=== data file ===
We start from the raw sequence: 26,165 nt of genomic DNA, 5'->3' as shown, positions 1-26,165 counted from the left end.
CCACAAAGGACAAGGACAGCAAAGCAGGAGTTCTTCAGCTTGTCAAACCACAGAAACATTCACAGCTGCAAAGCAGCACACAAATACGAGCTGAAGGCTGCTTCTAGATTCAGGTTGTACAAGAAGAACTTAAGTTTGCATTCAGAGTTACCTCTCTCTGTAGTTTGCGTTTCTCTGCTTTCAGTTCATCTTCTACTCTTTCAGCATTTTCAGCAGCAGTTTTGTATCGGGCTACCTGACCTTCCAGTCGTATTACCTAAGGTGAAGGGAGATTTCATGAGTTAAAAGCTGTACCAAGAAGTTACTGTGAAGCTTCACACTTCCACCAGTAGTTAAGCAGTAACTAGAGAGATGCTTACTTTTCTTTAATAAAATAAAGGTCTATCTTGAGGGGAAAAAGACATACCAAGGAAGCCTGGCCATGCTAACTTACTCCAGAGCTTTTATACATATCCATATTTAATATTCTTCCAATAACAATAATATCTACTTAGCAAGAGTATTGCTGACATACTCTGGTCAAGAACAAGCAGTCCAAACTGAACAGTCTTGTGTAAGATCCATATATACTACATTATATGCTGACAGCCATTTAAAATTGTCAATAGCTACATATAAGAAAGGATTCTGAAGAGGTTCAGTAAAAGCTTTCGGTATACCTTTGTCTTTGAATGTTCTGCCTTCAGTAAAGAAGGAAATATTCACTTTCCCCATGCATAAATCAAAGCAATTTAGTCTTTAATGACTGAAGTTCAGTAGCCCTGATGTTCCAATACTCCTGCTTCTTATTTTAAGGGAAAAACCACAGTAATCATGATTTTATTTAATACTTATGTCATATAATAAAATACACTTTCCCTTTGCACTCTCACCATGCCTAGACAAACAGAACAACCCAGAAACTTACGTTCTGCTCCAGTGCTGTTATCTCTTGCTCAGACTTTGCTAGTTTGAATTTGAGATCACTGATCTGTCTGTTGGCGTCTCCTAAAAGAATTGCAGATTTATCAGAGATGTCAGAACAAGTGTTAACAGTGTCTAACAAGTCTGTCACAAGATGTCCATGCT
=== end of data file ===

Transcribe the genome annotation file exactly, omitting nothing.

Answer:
We start from the raw sequence: 26,165 nt of genomic DNA, 5'->3' as shown, positions 1-26,165 counted from the left end.
CCACAAAGGACAAGGACAGCAAAGCAGGAGTTCTTCAGCTTGTCAAACCACAGAAACATTCACAGCTGCAAAGCAGCACACAAATACGAGCTGAAGGCTGCTTCTAGATTCAGGTTGTACAAGAAGAACTTAAGTTTGCATTCAGAGTTACCTCTCTCTGTAGTTTGCGTTTCTCTGCTTTCAGTTCATCTTCTACTCTTTCAGCATTTTCAGCAGCAGTTTTGTATCGGGCTACCTGACCTTCCAGTCGTATTACCTAAGGTGAAGGGAGATTTCATGAGTTAAAAGCTGTACCAAGAAGTTACTGTGAAGCTTCACACTTCCACCAGTAGTTAAGCAGTAACTAGAGAGATGCTTACTTTTCTTTAATAAAATAAAGGTCTATCTTGAGGGGAAAAAGACATACCAAGGAAGCCTGGCCATGCTAACTTACTCCAGAGCTTTTATACATATCCATATTTAATATTCTTCCAATAACAATAATATCTACTTAGCAAGAGTATTGCTGACATACTCTGGTCAAGAACAAGCAGTCCAAACTGAACAGTCTTGTGTAAGATCCATATATACTACATTATATGCTGACAGCCATTTAAAATTGTCAATAGCTACATATAAGAAAGGATTCTGAAGAGGTTCAGTAAAAGCTTTCGGTATACCTTTGTCTTTGAATGTTCTGCCTTCAGTAAAGAAGGAAATATTCACTTTCCCCATGCATAAATCAAAGCAATTTAGTCTTTAATGACTGAAGTTCAGTAGCCCTGATGTTCCAATACTCCTGCTTCTTATTTTAAGGGAAAAACCACAGTAATCATGATTTTATTTAATACTTATGTCATATAATAAAATACACTTTCCCTTTGCACTCTCACCATGCCTAGACAAACAGAACAACCCAGAAACTTACGTTCTGCTCCAGTGCTGTTATCTCTTGCTCAGACTTTGCTAGTTTGAATTTGAGATCACTGATCTGTCTGTTGGCGTCTCCTAAAAGAATTGCAGATTTATCAGAGATGTCAGAACAAGTGTTAACAGTGTCTAACAAGTCTGTCACAAGATGTCCATGCT